A total of 33 State Governments cannot finance their recurrent expenditure without allocation from the Federal Government.
This is contained in a report released by BudgIT on Wednesday in Abuja.
BudgIT is a social enterprise with special focus on accountability and transparency in governance.
The organisation in its report said going by it’s finding, many states would be affected if federal allocation were to reduce owing to oil price fluctuations.
The report titled, “State of states 2019,” explained that only three State Governments could finance their recurrent expenditure independent of federal allocation
The three states are Lagos, Rivers and Akwa Ibom States.
The report wondered why a state such as Delta was running huge recurrent expenditure reaching up to N200bn.
It also wondered why despite the size of its population, Bayelsa State, still has a recurrent bill as high as N137bn, compared with Ebonyi State with a recurrent bill of N30bn, Sokoto with N38bn, Jigawa with N43bn, and Yobe with N35bn.
The report said it was a recurring development to see states in the South-South region running high recurrent bills, mainly driven by the high revenues earned as a result of the 13 per cent derivation principle.
In its analysis, the firm in the report said it was also interesting to see states like Cross River State with a budget of N1.04tn spend less than N93bn on an annual basis.
Speaking on the outcome of its findings, the Lead Researcher, BudgIT, Orji Uche said only 19 states could meet their expenditure with internally generated revenue and federal allocation.
She said with the current uncertainties facing the oil market, State Governments should not continue to rely heavily on federal allocation.
She said, “The implications of looking at this index is to enable us understand without federal allocation, how many states can sustain themselves.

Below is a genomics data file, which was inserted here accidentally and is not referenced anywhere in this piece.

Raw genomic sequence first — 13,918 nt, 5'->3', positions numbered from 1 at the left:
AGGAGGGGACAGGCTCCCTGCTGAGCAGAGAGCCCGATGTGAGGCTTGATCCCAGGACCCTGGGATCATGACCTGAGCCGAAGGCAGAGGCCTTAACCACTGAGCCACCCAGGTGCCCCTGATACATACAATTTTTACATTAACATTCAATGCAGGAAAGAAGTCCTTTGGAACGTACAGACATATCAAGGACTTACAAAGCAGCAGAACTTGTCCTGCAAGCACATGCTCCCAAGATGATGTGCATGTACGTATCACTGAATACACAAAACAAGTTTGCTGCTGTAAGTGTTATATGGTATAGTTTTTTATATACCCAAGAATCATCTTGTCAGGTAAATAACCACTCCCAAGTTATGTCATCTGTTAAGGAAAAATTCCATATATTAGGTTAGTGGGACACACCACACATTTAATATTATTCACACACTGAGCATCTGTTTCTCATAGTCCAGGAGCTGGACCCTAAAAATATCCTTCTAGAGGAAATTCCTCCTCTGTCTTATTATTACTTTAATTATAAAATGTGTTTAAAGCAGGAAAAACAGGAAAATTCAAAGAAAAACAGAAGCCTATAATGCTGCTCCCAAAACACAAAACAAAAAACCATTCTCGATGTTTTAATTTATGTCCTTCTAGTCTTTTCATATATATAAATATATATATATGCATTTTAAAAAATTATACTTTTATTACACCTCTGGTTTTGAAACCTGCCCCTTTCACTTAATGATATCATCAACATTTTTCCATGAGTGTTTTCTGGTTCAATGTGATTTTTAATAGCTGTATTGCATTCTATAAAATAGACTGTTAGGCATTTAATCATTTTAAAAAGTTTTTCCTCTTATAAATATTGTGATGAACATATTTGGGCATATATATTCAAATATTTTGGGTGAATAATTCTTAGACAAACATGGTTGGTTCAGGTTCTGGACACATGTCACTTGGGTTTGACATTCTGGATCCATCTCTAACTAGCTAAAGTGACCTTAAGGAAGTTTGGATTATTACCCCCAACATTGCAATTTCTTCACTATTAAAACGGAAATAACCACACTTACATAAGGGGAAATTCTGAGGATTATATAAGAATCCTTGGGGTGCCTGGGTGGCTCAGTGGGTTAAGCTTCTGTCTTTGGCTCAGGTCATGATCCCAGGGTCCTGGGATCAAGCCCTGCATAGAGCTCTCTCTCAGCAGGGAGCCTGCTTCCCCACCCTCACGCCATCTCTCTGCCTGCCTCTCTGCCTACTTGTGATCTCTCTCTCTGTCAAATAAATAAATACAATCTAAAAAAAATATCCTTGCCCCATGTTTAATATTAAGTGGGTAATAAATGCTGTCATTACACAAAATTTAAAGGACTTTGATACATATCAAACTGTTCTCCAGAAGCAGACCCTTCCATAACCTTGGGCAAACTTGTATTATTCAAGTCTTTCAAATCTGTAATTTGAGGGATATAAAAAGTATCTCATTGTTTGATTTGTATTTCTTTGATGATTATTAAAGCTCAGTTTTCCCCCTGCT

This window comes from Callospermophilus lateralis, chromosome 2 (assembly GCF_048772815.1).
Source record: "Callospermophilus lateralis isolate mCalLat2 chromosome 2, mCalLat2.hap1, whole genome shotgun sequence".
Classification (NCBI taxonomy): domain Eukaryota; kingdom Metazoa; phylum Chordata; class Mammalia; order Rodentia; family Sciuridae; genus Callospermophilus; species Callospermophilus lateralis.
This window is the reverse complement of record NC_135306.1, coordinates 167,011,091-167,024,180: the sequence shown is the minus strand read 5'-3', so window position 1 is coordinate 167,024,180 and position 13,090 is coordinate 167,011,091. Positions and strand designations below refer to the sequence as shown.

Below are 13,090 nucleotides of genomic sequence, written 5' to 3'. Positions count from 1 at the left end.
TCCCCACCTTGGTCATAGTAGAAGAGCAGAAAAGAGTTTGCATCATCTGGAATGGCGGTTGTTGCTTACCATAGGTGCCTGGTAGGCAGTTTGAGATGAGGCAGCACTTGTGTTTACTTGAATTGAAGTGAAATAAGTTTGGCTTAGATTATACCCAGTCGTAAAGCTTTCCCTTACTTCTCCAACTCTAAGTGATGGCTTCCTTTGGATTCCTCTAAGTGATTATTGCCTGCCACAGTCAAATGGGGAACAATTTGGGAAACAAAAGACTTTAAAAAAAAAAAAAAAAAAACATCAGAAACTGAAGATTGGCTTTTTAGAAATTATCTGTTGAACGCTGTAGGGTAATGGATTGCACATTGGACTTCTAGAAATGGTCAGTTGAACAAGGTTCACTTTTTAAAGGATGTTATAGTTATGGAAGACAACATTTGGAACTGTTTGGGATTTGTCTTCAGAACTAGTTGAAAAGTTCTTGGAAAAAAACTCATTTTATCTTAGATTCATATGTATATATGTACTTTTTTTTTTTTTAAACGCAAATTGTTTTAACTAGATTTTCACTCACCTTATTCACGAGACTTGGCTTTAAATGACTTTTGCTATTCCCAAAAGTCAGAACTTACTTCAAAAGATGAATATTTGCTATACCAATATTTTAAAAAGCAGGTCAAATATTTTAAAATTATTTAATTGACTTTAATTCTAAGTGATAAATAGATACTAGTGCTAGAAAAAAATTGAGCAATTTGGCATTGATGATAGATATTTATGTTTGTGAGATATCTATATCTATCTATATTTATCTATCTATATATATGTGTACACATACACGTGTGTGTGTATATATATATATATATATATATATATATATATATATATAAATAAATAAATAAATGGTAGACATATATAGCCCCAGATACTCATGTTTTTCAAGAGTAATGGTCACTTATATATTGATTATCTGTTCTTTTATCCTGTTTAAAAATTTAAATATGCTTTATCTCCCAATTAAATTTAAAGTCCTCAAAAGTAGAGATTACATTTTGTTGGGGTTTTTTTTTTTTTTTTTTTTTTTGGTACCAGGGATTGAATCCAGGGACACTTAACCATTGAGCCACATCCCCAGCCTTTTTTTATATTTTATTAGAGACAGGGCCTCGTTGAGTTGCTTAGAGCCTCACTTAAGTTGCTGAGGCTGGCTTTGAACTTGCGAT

“And by sustaining themselves, we are looking only at the recurrent expenditure
“Are you going to meet your operating obligations, are you able to pay salaries so that anything coming from federal allocation would go to investments in the key sectors of the economy.
“When we look at the index, we can see that those states that can meet their expenditure only with IGR are only three States out of 36 States.
“What this means is that if they were to be oil price fluctuations and production allocation from the centre were to reduced, then many states would be in jeopardy.”
Also speaking on the report, the Senior Economist, World Bank, Yue Man Lee, said the implications of having low revenue was that the amount Nigeria could spend on human development would be restricted.
She said over the years, the fiscal capacity of states to generate the needed revenue to finance their operations had reduced.
She said, “The broader fiscal challenge that Nigeria faces is low recenue that constrains the budget envelop. This when out in plain terms is how much revenue that is available to spend on public service and investments in human capital.
“Nigeria is spending and government spending as a percentage to Gross Domestic Product is way lower than other countries at similar income per capita level. And the reason behind this is because of the exceptionally low revenues that Nigeria collects.”
Lee said with the country having a revenue to Gross Domestic Product ratio of about eight per cent, there was a need to come up with measures to boost revenue.
She said the low level of government spending on capital projects contributes to low level of development outcomes.